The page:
DETROIT — Adient said it will move forward with a flatter organizational structure and a regional focus following its fiscal second-quarter net loss of $149 million.
The automotive seating supplier disclosed in a regulatory filing Tuesday that it realigned its organizational structure to manage its business primarily on a geographic basis, resulting in a change to reportable segments. These new segments include the Americas, which includes North and South America; Europe, Middle East and Africa; and Asia Pacific and China.
Adient's new CEO, Douglas Del Grosso, told investors Tuesday that Adient's approach includes putting in place general managers who have complete autonomy and responsibility of their assigned region. The company also essentially replaced the front-line operating team except for Asia, which continues to perform well, he said.
In addition, Adient increased its bench strength with several external hires to accelerate the turnaround, Del Grosso said.
"Speed and focus are the primary reasons for making the change," he said. "We implemented the new organization to drive change, to do it quickly, and within specific areas — namely commercial discipline and operational performance."
Adient's new organizational direction drove reductions in central departmental costs, as well as reductions in informational technology spending, he said. Adient's next steps call for integrating various operating groups into areas such as seating, seat structures and engineering.
Del Grosso said he expects the company to achieve about $90 million in annual savings once the organization plan is fully implemented.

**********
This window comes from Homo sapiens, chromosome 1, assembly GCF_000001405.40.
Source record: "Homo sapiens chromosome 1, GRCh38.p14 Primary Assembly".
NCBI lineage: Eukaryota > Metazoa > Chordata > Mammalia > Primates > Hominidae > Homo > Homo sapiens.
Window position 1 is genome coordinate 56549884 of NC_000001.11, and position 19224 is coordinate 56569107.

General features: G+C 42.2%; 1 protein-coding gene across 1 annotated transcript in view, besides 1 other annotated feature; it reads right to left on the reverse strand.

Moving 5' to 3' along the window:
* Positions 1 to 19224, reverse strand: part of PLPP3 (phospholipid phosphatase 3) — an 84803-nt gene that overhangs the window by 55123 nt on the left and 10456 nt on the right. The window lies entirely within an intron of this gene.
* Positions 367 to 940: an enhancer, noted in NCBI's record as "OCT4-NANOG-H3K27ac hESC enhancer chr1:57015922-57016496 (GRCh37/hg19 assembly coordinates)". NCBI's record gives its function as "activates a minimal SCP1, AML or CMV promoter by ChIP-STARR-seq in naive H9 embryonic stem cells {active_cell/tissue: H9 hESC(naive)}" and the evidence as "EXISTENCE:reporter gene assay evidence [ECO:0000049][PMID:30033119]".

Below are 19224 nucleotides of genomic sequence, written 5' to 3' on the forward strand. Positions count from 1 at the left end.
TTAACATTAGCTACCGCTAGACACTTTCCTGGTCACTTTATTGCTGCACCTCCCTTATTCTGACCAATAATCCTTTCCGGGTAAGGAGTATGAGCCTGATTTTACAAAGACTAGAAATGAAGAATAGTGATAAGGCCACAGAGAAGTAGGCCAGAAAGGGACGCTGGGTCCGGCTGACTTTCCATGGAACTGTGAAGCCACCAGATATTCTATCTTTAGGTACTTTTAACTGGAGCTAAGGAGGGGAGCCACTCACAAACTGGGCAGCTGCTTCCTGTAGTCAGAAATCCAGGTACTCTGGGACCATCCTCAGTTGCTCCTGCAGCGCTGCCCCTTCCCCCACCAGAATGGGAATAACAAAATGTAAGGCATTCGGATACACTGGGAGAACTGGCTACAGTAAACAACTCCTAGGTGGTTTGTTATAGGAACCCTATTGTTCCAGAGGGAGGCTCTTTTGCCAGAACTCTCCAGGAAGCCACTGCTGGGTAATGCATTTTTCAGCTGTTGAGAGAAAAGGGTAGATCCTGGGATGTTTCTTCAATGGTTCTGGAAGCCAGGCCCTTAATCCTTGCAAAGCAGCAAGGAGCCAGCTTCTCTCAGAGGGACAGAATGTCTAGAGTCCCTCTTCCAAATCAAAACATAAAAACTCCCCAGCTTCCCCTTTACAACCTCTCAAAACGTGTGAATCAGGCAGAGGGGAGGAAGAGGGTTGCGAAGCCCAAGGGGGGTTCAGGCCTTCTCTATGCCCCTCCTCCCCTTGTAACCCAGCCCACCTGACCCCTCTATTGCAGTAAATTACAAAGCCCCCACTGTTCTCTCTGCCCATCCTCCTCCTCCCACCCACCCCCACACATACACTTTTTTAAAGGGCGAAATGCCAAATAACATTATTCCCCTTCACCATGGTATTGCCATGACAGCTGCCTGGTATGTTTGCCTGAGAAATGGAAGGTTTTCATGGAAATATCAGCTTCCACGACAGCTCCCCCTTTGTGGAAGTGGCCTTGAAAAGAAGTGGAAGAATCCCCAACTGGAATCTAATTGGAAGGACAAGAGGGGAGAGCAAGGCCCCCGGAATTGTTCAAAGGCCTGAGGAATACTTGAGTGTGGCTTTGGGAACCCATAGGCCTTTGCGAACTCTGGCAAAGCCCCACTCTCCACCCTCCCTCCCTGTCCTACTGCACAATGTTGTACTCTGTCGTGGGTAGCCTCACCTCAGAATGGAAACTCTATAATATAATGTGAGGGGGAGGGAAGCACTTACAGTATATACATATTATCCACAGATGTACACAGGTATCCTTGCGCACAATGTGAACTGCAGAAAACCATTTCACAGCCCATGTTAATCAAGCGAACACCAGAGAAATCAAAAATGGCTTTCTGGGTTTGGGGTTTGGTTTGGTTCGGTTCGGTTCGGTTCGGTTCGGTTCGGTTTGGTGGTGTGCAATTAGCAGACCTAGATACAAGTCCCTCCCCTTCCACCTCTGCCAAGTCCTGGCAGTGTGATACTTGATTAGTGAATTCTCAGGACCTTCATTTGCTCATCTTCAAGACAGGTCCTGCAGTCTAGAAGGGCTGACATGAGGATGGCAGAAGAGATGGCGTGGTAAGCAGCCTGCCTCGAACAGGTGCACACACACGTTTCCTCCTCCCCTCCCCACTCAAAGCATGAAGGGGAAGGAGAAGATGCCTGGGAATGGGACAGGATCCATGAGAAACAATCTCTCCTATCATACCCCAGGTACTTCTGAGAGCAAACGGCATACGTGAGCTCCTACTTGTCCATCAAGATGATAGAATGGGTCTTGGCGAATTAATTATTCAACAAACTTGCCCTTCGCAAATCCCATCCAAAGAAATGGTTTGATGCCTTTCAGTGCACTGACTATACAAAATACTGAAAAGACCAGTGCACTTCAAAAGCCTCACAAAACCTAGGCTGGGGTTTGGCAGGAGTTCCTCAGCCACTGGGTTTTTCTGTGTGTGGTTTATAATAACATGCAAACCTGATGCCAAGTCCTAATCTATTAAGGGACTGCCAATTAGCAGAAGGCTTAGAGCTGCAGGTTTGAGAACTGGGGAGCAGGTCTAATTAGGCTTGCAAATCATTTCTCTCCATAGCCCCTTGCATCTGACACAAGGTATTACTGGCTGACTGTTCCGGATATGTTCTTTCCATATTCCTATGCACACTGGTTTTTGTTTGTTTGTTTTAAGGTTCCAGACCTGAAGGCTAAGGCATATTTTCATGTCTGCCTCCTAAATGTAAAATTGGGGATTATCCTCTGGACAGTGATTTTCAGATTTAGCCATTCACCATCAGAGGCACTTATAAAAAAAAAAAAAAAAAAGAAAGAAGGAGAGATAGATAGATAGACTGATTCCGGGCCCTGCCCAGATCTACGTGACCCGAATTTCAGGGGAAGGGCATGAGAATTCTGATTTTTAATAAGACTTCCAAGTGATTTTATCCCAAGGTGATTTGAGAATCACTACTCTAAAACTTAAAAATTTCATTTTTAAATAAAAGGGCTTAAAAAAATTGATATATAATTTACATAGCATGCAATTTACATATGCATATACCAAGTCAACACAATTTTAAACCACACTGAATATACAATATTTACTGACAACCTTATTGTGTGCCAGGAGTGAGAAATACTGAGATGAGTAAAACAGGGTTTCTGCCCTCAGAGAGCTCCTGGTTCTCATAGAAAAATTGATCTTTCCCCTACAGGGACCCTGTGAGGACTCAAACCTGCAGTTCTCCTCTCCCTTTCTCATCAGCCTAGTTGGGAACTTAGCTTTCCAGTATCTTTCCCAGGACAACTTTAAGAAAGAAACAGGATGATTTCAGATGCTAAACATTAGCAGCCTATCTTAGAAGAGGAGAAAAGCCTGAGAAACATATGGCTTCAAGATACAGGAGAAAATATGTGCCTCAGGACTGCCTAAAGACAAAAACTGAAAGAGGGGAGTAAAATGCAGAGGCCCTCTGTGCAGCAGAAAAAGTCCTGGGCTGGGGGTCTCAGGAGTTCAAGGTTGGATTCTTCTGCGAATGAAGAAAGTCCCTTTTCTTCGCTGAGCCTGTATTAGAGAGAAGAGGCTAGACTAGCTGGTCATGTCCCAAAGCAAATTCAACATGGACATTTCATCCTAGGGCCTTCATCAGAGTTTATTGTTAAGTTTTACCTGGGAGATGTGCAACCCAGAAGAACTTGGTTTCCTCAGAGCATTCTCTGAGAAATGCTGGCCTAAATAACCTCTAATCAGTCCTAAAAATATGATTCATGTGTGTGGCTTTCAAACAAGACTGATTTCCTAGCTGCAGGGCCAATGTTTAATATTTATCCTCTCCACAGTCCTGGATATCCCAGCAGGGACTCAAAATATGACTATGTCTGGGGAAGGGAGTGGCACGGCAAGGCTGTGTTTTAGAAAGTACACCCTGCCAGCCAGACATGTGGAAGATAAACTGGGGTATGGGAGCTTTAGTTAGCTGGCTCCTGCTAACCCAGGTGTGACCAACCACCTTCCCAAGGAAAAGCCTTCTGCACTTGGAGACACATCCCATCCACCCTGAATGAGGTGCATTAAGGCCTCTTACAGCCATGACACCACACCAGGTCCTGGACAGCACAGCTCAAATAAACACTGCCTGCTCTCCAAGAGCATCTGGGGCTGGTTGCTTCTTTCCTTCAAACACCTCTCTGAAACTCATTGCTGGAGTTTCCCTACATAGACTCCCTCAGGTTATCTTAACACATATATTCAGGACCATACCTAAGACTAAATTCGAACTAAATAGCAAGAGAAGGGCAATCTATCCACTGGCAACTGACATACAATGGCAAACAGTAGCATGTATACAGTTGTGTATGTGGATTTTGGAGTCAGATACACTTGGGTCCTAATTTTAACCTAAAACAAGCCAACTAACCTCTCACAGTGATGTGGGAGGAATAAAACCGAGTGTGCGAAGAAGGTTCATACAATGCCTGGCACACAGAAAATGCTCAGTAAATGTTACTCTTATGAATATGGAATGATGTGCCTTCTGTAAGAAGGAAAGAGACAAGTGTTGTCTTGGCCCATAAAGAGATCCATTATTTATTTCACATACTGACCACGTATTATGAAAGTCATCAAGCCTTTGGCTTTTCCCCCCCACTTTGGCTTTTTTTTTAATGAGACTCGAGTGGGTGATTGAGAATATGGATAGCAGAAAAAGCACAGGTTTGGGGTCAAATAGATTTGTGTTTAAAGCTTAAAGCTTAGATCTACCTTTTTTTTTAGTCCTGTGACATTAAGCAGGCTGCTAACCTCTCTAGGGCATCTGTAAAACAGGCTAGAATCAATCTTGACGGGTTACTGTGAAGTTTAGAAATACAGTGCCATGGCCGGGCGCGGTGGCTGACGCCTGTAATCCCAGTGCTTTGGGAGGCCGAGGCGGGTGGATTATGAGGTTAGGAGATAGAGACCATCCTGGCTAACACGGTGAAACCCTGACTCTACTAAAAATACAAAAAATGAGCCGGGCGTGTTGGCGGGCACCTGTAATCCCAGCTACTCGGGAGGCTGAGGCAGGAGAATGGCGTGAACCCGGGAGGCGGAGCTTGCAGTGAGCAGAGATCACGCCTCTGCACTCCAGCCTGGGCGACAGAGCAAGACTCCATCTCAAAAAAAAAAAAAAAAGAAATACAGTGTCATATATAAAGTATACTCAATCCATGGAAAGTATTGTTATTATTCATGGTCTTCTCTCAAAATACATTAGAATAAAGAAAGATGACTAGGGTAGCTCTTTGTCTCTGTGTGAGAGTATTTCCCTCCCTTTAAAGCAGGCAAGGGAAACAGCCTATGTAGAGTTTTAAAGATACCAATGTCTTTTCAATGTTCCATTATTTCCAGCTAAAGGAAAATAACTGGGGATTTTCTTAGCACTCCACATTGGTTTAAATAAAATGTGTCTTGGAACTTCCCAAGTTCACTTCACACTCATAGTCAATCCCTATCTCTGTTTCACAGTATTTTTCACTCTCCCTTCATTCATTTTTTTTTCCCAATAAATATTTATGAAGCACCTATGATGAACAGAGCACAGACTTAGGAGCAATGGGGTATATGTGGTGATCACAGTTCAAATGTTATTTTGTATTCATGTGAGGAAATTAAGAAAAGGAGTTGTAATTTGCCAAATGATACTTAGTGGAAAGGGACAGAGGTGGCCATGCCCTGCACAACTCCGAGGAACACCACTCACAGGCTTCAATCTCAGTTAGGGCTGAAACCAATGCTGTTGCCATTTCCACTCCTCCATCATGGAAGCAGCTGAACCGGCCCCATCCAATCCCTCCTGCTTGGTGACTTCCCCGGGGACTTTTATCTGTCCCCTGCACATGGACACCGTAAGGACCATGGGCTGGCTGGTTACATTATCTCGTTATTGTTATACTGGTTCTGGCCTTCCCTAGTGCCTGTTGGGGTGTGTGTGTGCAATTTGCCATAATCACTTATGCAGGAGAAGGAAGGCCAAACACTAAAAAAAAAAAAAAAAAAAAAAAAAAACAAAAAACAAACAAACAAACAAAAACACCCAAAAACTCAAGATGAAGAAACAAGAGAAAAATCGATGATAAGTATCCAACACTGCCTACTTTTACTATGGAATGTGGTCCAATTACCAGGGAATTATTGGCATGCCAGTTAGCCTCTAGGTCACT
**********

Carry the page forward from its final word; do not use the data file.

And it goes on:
It was not immediately clear how many jobs Adient has targeted for cuts in the restructuring. As of its last disclosure, on Sept. 30, the company employed 85,000 people — 70,000 hourly and 15,000 salaried. Total employment was about the same a year before, but the company listed 68,000 hourly and 17,000 salaried workers.
Del Grosso became Adient's CEO in October, replacing Fritz Henderson, who became nonexecutive chairman. He previously led a turnaround at chassis supplier Chassix. Del Grosso also spent 23 years at seating supplier Lear Corp., where he rose to COO before departing in 2007.
The company's $149 million net loss was a slight improvement from the $168 million net loss it reported for the same period last year.
The company recorded restructuring costs of $113 million during the fiscal second quarter, down from $315 million from the same period last year.
Revenue fell 8 percent to $4.23 billion. Adient said the negative impact of currency movements between the two periods, primarily the euro, accounted for just over half of the decline. Additionally, lower volume mix in Europe and Asia dinged year-over-year results by about $168 million, the company said.
Gross profit fell 30 percent to $197 million.
Second-quarter sales for the Americas segment remained relatively flat, at $1.92 billion. However, sales for the Europe, Middle East and Africa segment decreased 14 percent to $1.78 billion, while Asia's sales fell 19 percent to $599 million.
Adient's shares fell 9.8 percent to close Tuesday at $21.97, with markets down across the board.
Fiscal 2019 outlook
Adient said the execution of its turnaround strategy will take about four years. The process calls for various financial actions, efficiencies and cuts.
The company expects its adjusted earnings and margins to improve in the second half of the 2019 fiscal year, as the restructuring plans gain traction.
The supplier's 2019 full-year revenue and capital expenditures targets remain unchanged.
Adient ranks No. 11 on Automotive News' list of the top 100 global automotive parts suppliers, with $16.2 billion in parts sales to automakers in 2017.